With the new year brings new changes to the Texas Rules of Civil Procedure. Some of those changes, those to TRCP Rule 169 which creates and governs the process for expedited actions in Texas, are quite significant and could potentially result in an increased number of lawsuits being filed under the Rule.
Expedited actions under TRCP Rule 169 are essentially lawsuits that meet certain criteria and have special procedures and limitations. These procedures and limitations in turn allow for expedited actins to be fast-tracked to trial, hence the name. Indeed, expedited actions exist to “promote the prompt, efficient, and cost-effective resolution” of lawsuits that do not exceed a certain monetary value and do not seek any non-monetary relief. The key change to Rule 169 is what that monetary value is and, accordingly, what lawsuits can be brought as expedited actions.
When I meet a potential new client for the first time, one of the things I always ask is what their goal is. One of the answers I often get is that they want someone to tell their story. However, I do not view telling a client’s story as a goal. I see it as a tool that can be used to achieve a goal. And social science research on persuasion has valuable lessons for how a client telling their own story can be quite a powerful tool indeed.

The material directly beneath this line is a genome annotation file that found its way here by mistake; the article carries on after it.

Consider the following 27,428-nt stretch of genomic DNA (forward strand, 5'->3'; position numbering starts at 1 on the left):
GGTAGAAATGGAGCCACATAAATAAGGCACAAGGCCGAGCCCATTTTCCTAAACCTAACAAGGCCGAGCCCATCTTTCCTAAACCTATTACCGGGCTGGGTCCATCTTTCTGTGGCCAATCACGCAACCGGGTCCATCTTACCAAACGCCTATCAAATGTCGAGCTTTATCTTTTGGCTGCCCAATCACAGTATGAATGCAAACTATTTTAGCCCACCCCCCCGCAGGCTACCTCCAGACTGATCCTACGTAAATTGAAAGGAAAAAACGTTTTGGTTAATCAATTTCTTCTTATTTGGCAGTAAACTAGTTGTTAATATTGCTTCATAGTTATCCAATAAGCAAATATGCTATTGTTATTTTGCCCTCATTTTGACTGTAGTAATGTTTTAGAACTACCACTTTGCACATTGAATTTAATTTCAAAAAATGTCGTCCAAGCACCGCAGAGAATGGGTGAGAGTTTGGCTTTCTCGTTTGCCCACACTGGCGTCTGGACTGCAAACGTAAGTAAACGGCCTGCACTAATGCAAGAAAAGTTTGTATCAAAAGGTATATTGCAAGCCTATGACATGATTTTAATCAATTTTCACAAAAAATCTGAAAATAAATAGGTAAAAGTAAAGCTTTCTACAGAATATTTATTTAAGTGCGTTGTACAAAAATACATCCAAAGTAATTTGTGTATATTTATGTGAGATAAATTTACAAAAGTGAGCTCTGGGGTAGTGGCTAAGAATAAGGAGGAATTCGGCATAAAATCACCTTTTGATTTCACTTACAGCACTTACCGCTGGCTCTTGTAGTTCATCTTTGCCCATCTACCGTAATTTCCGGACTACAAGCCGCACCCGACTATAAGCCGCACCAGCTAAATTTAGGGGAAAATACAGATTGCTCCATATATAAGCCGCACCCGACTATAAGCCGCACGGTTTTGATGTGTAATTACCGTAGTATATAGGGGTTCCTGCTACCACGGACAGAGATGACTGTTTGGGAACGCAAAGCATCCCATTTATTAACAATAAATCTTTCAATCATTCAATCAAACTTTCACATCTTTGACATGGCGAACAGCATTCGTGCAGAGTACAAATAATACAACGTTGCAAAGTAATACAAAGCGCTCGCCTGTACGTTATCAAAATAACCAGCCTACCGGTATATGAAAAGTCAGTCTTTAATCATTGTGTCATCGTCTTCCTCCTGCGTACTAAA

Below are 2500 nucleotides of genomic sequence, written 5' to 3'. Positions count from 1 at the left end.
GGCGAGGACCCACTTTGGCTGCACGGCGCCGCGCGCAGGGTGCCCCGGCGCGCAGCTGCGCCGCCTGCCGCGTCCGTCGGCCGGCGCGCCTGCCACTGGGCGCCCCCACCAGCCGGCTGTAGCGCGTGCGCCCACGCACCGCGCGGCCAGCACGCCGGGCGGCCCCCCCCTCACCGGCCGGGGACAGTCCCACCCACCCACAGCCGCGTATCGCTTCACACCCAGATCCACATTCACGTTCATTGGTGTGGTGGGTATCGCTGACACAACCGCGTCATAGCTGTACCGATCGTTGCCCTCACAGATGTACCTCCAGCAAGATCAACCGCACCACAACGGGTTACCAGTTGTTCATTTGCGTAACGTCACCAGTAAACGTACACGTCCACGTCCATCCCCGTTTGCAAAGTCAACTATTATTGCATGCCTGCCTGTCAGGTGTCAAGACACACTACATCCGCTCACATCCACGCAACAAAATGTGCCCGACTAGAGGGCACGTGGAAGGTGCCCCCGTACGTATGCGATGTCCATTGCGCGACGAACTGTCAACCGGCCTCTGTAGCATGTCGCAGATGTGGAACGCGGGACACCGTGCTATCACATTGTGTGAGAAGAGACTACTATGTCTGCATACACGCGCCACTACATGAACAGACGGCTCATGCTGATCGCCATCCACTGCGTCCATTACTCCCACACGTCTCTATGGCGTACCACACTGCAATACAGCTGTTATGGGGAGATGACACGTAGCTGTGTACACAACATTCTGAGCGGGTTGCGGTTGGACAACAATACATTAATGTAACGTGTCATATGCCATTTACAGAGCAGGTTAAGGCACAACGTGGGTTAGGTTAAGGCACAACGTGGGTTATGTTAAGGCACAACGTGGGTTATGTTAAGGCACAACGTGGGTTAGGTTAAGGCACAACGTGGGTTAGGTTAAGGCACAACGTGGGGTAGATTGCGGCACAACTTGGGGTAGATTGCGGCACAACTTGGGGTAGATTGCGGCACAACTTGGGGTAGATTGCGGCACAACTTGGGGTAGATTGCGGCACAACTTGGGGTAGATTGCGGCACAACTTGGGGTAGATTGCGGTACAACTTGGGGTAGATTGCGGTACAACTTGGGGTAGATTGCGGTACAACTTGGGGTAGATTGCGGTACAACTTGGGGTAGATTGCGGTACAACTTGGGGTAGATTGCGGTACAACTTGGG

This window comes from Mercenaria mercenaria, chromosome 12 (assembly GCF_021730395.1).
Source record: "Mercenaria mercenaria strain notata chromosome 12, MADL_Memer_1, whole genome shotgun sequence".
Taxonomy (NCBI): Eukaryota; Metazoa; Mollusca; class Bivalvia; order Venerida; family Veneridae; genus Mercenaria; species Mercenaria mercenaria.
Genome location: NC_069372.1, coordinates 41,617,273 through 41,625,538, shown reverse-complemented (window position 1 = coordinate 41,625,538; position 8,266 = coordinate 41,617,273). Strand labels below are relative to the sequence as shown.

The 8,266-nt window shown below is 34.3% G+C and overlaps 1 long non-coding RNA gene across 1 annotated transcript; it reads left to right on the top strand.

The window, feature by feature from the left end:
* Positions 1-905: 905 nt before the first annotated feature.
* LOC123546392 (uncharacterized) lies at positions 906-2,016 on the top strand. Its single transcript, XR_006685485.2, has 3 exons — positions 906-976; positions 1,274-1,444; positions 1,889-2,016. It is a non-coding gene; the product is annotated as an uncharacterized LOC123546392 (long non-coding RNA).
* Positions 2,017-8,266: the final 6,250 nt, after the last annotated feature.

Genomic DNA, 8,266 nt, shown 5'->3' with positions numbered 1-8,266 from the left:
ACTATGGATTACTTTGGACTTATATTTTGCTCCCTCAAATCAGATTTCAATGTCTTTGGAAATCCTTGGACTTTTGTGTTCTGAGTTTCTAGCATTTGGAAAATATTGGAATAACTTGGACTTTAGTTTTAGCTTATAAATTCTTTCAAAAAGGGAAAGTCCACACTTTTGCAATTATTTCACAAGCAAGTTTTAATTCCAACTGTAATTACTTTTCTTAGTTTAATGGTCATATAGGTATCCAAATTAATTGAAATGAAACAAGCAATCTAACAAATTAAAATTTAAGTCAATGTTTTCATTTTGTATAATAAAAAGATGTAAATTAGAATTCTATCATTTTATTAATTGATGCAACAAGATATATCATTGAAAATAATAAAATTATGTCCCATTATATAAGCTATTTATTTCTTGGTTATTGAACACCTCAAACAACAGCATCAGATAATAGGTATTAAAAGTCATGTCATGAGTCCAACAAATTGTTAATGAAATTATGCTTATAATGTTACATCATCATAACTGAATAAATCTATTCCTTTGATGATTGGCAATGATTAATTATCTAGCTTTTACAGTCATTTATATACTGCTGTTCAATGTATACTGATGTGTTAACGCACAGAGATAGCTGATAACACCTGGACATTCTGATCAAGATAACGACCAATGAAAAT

Hearing a story from the right messenger can be particularly compelling.
Social science research shows that storytelling is one of the most effective methods of persuasion. Ultimately, as lawyers, we are constantly trying to persuade. Accordingly, we must not only know and argue the law, we must be able to tell our clients’ stories in an effective way.
Moreover, research shows that it is not only the story that matters, it is also the messenger. Although sometimes I may be the appropriate messenger, oftentimes my clients are the most effective messengers of all. Therefore, as an advocate for employees, I not only tell my clients’ stories, I also help my clients get comfortable with telling their own stories.